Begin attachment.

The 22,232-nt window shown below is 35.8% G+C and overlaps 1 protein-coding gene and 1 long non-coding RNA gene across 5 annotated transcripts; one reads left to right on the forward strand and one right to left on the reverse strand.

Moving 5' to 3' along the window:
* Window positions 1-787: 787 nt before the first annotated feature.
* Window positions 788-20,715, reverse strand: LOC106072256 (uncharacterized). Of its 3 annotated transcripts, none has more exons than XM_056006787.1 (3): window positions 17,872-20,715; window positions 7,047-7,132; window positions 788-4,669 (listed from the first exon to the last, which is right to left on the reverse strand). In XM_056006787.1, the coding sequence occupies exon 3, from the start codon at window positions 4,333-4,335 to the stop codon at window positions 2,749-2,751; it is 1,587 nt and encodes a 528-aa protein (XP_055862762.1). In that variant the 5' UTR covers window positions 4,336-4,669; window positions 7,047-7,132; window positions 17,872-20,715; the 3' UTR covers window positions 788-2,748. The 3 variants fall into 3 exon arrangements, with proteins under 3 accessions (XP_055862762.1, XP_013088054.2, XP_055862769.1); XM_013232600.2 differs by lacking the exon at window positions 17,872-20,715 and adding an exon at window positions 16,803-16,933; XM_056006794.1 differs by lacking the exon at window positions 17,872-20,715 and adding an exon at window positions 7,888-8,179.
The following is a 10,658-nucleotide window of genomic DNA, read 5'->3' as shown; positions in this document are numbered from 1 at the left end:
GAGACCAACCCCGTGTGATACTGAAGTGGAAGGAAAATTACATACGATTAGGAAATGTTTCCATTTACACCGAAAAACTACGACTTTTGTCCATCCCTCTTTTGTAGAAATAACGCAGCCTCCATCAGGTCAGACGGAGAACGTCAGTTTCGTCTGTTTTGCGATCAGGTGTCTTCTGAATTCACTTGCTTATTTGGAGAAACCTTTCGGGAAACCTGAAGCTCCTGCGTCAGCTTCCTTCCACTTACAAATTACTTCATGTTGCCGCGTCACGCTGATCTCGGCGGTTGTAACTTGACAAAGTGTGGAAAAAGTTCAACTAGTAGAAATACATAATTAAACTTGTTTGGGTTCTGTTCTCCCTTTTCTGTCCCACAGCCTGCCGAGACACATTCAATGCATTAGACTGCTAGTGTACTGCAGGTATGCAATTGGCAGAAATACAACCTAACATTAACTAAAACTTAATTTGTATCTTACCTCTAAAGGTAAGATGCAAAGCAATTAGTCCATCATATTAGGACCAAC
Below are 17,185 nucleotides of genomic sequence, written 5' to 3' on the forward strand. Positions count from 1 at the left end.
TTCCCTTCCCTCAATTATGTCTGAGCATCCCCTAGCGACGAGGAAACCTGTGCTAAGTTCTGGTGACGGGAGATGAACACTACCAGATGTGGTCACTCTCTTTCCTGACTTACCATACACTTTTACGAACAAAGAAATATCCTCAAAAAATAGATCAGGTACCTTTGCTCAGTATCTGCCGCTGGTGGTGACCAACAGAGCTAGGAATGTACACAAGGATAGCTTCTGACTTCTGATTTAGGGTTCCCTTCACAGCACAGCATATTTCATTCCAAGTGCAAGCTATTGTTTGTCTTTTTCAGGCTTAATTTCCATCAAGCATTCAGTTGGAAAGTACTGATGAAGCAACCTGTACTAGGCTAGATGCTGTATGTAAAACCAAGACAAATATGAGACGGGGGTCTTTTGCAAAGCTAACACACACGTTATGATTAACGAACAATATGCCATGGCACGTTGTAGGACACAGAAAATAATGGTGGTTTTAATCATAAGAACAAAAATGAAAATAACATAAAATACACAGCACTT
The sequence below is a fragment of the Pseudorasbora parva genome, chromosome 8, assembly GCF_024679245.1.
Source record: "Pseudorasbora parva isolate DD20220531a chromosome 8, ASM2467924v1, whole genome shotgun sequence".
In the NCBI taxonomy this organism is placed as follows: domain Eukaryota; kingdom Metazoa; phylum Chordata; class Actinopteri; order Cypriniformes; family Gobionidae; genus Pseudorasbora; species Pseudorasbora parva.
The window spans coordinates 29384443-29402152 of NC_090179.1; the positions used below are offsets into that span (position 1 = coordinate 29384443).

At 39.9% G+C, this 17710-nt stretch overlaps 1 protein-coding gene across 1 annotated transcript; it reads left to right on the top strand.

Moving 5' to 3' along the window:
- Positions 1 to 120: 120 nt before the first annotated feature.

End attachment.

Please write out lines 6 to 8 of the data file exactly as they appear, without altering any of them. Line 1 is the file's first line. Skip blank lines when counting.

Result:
GAGACCAACCCCGTGTGATACTGAAGTGGAAGGAAAATTACATACGATTAGGAAATGTTTCCATTTACACCGAAAAACTACGACTTTTGTCCATCCCTCTTTTGTAGAAATAACGCAGCCTCCATCAGGTCAGACGGAGAACGTCAGTTTCGTCTGTTTTGCGATCAGGTGTCTTCTGAATTCACTTGCTTATTTGGAGAAACCTTTCGGGAAACCTGAAGCTCCTGCGTCAGCTTCCTTCCACTTACAAATTACTTCATGTTGCCGCGTCACGCTGATCTCGGCGGTTGTAACTTGACAAAGTGTGGAAAAAGTTCAACTAGTAGAAATACATAATTAAACTTGTTTGGGTTCTGTTCTCCCTTTTCTGTCCCACAGCCTGCCGAGACACATTCAATGCATTAGACTGCTAGTGTACTGCAGGTATGCAATTGGCAGAAATACAACCTAACATTAACTAAAACTTAATTTGTATCTTACCTCTAAAGGTAAGATGCAAAGCAATTAGTCCATCATATTAGGACCAAC
Below are 17,185 nucleotides of genomic sequence, written 5' to 3' on the forward strand. Positions count from 1 at the left end.
TTCCCTTCCCTCAATTATGTCTGAGCATCCCCTAGCGACGAGGAAACCTGTGCTAAGTTCTGGTGACGGGAGATGAACACTACCAGATGTGGTCACTCTCTTTCCTGACTTACCATACACTTTTACGAACAAAGAAATATCCTCAAAAAATAGATCAGGTACCTTTGCTCAGTATCTGCCGCTGGTGGTGACCAACAGAGCTAGGAATGTACACAAGGATAGCTTCTGACTTCTGATTTAGGGTTCCCTTCACAGCACAGCATATTTCATTCCAAGTGCAAGCTATTGTTTGTCTTTTTCAGGCTTAATTTCCATCAAGCATTCAGTTGGAAAGTACTGATGAAGCAACCTGTACTAGGCTAGATGCTGTATGTAAAACCAAGACAAATATGAGACGGGGGTCTTTTGCAAAGCTAACACACACGTTATGATTAACGAACAATATGCCATGGCACGTTGTAGGACACAGAAAATAATGGTGGTTTTAATCATAAGAACAAAAATGAAAATAACATAAAATACACAGCACTT